Ezra Klein recently appeared on a cable news show to discuss the Republican plan to read the Constitution on the floor of the House. He called it a stunt, and then elaborated:
The issue with the Constitution is that the text is confusing because it was written more than a hundred years ago and what people believe it says differs from person to person and differs depending on what they want to get done.
So the Constitution is confusing because it was written over a hundred years ago (actually it’s over 200 years old, but let’s not let little details like that deter us)? A fascinating comment coming from a Jewish intellectual, because the Hebrew Scriptures are a wee bit more than a hundred years old. Should we disregard the Bible because it was written centuries ago – and in several different languages? Also, it’s not as though the Constitution was written in old English. Sure there are some stylistic flourishes that were more common in 18th century America, but one doesn’t need some sort of secret decoder ring to decipher the meaning of the text. One need not be a PhD in ancient languages to understand the Constitution.
Klein’s comment is quite revealing, though. This is the main bone of contention that most Progressives have with the Constitution – it’s old. It was written over two hundred years ago by some dead white men, and therefore those of us living should not bind ourselves to some outdated and “confusing” text. This is an attitude as old as the Constitution itself, and is implicit in Thomas Jefferson’s advocacy of changing the Constitution every 20 years.
What we see behind this attitude as expressed by Klein is a disdain for permanent things. It is the core issue that separates progressives and conservatives. Conservatives seek to preserve the heritage of the Constitution – and not just for the sake of it. We recognize that if we turn the Constitution into a mutable plaything, ever changing with the times, then we might as well discard the thing and live under the temporary whims of whoever is in charge of the federal government. This is not to deny that there are indeed differences of interpretation, but that only means we should carefully work to discern the original meaning, not that we should ignore the document altogether.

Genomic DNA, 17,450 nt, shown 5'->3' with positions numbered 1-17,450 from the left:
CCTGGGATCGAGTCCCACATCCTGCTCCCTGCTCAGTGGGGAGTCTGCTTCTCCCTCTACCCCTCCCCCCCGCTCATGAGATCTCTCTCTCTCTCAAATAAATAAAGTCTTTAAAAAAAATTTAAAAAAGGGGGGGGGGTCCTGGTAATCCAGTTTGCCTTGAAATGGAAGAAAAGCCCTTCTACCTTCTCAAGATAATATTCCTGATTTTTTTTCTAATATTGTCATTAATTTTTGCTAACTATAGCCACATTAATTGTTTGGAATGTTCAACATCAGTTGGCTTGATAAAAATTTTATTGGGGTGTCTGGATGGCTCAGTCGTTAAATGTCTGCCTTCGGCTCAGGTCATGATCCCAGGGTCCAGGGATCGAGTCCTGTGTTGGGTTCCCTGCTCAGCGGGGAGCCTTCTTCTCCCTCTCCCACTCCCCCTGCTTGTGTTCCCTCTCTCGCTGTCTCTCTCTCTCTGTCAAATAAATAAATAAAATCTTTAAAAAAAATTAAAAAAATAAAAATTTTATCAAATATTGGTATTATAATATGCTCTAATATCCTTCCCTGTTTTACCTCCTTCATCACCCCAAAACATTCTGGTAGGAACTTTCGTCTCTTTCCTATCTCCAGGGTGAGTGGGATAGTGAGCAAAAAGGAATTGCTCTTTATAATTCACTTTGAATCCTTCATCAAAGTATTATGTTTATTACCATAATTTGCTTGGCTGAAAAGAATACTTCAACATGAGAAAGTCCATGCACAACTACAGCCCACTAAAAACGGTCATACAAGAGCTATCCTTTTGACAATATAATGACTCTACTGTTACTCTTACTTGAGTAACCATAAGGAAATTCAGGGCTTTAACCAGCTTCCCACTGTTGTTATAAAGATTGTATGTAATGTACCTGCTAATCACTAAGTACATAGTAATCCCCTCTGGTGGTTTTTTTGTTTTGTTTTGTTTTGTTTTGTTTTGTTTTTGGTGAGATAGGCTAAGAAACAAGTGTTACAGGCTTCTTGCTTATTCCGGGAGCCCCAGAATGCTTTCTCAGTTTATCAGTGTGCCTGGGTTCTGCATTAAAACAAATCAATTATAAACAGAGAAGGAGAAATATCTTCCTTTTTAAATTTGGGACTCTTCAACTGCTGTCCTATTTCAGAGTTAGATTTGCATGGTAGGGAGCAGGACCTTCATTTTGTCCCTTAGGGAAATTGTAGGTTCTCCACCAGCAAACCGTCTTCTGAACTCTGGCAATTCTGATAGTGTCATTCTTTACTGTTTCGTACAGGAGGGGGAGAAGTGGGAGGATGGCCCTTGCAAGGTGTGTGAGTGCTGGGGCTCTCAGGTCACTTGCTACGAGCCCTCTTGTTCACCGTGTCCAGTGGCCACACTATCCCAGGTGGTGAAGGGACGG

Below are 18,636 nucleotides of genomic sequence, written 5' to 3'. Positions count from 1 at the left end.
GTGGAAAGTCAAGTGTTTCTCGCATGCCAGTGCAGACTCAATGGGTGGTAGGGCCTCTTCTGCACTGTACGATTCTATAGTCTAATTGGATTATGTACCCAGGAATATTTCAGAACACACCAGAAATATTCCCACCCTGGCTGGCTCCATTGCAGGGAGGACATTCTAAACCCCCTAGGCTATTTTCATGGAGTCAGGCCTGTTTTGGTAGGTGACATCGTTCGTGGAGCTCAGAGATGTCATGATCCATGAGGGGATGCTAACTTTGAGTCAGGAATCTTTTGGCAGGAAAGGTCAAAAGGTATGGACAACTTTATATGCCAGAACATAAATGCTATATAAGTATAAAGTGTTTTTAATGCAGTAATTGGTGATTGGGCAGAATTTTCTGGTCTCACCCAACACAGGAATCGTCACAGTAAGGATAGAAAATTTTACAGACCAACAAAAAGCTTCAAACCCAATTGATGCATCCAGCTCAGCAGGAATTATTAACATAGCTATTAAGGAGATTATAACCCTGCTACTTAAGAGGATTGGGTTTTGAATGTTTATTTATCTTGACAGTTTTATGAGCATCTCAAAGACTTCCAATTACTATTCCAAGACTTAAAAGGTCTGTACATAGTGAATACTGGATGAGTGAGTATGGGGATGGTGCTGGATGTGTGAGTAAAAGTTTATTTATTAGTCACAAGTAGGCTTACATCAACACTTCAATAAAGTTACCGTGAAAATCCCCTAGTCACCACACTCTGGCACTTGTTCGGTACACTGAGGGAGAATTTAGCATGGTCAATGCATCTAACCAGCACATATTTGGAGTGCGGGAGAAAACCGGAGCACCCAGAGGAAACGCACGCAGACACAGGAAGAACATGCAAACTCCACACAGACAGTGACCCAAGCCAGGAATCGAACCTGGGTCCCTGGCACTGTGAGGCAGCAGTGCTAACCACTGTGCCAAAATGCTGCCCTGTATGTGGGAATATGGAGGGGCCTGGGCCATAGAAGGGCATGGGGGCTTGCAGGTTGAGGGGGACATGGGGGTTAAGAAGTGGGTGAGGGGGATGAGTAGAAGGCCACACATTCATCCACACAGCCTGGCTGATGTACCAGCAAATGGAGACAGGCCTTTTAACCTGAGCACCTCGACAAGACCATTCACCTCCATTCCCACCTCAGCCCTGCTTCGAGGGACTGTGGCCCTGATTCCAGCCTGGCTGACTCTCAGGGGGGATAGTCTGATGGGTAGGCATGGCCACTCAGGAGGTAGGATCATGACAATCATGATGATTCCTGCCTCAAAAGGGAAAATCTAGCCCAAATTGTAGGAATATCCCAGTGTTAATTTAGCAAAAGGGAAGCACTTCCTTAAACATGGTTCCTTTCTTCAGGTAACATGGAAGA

The last part of the bite is particularly interesting. Klein states that the Constitution’s meaning differs based on what people want to get done. But again, the fault here is with certain people – mainly people like Klein – who seek to pervert the Constitution in order to advance their own ideological agenda. Take the latest blowup over the individual mandate. No reasonable interpretation of the Constitution could possibly justify such a measure, and yet through a century of progressive jurisprudence we’ve managed to to reach a point where we can pretend that the Constitution is sufficiently vague enough to allow such an overreaching mandate. Only when we’ve allowed ourselves to succumb to the myth of a vague, living and breathing Constitution can we even countenance the constitutionality of that particular legislation.
The Constitution, as originally written and interpreted, acts as a stumbling block to the federal government enacting swift and sweeping legislation. It is therefore not surprising that progressives like Klein see it as a deterrent, and wish to mute its relevance and significance.